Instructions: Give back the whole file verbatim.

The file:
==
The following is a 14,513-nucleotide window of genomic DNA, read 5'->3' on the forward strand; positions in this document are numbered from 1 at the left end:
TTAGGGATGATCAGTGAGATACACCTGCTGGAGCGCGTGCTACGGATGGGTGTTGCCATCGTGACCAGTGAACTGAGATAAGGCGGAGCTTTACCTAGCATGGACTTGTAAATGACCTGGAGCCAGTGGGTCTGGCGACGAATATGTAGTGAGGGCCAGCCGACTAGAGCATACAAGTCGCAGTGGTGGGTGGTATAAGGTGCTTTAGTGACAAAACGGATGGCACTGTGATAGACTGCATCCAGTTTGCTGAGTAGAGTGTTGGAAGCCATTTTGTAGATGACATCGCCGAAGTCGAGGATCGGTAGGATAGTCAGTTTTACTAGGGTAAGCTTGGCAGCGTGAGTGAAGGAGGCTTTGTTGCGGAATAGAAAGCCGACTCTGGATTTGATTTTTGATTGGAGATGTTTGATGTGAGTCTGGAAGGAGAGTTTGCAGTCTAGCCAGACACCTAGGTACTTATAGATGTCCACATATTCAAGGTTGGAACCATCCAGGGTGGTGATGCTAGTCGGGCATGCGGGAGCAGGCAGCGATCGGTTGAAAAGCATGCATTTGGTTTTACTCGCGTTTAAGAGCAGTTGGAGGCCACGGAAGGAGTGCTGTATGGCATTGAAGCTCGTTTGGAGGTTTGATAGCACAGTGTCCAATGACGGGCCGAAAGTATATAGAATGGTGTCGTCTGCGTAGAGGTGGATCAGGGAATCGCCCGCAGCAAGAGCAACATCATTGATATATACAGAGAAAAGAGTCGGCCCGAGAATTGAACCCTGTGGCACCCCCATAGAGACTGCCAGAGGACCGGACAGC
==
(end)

The following is a 14,513-nucleotide window of genomic DNA, read 5'->3' on the forward strand; positions in this document are numbered from 1 at the left end:
TTAGGGATGATCAGTGAGATACACCTGCTGGAGCGCGTGCTACGGATGGGTGTTGCCATCGTGACCAGTGAACTGAGATAAGGCGGAGCTTTACCTAGCATGGACTTGTAAATGACCTGGAGCCAGTGGGTCTGGCGACGAATATGTAGTGAGGGCCAGCCGACTAGAGCATACAAGTCGCAGTGGTGGGTGGTATAAGGTGCTTTAGTGACAAAACGGATGGCACTGTGATAGACTGCATCCAGTTTGCTGAGTAGAGTGTTGGAAGCCATTTTGTAGATGACATCGCCGAAGTCGAGGATCGGTAGGATAGTCAGTTTTACTAGGGTAAGCTTGGCAGCGTGAGTGAAGGAGGCTTTGTTGCGGAATAGAAAGCCGACTCTGGATTTGATTTTTGATTGGAGATGTTTGATGTGAGTCTGGAAGGAGAGTTTGCAGTCTAGCCAGACACCTAGGTACTTATAGATGTCCACATATTCAAGGTTGGAACCATCCAGGGTGGTGATGCTAGTCGGGCATGCGGGAGCAGGCAGCGATCGGTTGAAAAGCATGCATTTGGTTTTACTCGCGTTTAAGAGCAGTTGGAGGCCACGGAAGGAGTGCTGTATGGCATTGAAGCTCGTTTGGAGGTTTGATAGCACAGTGTCCAATGACGGGCCGAAAGTATATAGAATGGTGTCGTCTGCGTAGAGGTGGATCAGGGAATCGCCCGCAGCAAGAGCAACATCATTGATATATACAGAGAAAAGAGTCGGCCCGAGAATTGAACCCTGTGGCACCCCCATAGAGACTGCCAGAGGACCGGACAGC